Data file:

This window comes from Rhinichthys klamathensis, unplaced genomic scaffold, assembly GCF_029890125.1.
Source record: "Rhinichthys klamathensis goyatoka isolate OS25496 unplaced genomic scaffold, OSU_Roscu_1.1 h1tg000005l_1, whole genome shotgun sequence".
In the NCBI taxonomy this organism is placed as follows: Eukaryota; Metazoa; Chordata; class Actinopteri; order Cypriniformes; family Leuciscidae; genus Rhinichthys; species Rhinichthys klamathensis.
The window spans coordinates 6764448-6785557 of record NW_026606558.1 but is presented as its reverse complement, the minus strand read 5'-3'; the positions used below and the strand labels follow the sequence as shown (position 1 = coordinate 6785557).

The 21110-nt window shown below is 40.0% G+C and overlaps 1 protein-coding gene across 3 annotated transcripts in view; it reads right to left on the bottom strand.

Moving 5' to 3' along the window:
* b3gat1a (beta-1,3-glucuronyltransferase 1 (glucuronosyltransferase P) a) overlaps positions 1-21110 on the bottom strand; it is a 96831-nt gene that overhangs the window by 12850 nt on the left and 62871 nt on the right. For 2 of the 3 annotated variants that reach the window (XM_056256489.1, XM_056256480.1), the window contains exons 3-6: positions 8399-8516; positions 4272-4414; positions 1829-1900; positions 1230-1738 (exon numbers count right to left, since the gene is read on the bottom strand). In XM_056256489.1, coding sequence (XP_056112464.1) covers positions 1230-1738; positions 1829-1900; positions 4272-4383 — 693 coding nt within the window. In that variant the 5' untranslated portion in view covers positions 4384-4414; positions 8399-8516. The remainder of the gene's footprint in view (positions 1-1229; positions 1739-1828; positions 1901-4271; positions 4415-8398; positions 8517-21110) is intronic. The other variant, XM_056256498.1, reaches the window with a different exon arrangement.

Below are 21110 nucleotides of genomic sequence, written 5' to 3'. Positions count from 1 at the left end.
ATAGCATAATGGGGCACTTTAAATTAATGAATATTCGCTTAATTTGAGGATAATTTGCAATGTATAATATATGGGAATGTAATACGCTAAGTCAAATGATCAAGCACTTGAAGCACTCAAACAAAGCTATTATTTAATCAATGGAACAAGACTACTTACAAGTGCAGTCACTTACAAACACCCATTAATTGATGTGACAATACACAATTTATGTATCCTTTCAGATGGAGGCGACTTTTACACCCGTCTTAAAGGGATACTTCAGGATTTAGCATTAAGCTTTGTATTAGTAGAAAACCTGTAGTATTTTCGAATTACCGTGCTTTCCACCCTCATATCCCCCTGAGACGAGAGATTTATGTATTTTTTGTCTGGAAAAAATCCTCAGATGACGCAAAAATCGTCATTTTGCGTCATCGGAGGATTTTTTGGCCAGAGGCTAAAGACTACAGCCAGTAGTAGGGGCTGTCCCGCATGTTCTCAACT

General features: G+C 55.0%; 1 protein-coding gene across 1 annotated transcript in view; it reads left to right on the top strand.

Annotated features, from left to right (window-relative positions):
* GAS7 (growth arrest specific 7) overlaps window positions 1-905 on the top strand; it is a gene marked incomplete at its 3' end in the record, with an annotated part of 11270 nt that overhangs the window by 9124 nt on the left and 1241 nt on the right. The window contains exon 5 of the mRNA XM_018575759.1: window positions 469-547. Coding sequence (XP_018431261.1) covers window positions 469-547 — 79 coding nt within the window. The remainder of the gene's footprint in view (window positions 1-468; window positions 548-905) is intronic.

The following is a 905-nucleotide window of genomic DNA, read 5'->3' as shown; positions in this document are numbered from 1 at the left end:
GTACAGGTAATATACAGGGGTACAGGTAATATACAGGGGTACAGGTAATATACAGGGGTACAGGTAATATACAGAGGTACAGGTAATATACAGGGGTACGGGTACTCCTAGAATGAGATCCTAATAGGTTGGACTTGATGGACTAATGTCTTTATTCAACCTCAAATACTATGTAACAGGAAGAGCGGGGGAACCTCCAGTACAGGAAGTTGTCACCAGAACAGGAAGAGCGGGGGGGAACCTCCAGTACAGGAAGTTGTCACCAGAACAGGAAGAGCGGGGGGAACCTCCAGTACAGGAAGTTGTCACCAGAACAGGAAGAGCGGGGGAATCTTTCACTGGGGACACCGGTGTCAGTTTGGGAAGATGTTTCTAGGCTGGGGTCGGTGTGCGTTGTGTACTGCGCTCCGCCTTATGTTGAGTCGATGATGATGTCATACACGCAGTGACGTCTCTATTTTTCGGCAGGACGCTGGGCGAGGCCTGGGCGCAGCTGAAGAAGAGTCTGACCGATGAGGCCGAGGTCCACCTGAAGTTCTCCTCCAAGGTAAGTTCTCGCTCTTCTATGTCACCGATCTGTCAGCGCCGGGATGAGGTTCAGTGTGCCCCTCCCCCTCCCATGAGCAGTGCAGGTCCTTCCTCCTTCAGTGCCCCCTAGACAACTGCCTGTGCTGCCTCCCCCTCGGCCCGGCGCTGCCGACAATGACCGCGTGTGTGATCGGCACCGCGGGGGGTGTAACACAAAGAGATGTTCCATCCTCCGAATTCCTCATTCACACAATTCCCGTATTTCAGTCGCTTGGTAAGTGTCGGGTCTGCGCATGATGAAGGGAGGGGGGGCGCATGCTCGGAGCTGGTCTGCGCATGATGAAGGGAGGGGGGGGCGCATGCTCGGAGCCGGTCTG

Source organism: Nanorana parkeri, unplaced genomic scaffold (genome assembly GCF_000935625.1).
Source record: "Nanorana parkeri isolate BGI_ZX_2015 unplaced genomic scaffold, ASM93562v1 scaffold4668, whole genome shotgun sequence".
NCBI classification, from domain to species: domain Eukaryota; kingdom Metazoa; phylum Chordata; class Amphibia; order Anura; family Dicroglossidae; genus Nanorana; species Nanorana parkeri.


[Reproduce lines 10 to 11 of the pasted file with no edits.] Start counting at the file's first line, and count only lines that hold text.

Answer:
General features: G+C 55.0%; 1 protein-coding gene across 1 annotated transcript in view; it reads left to right on the top strand.

Annotated features, from left to right (window-relative positions):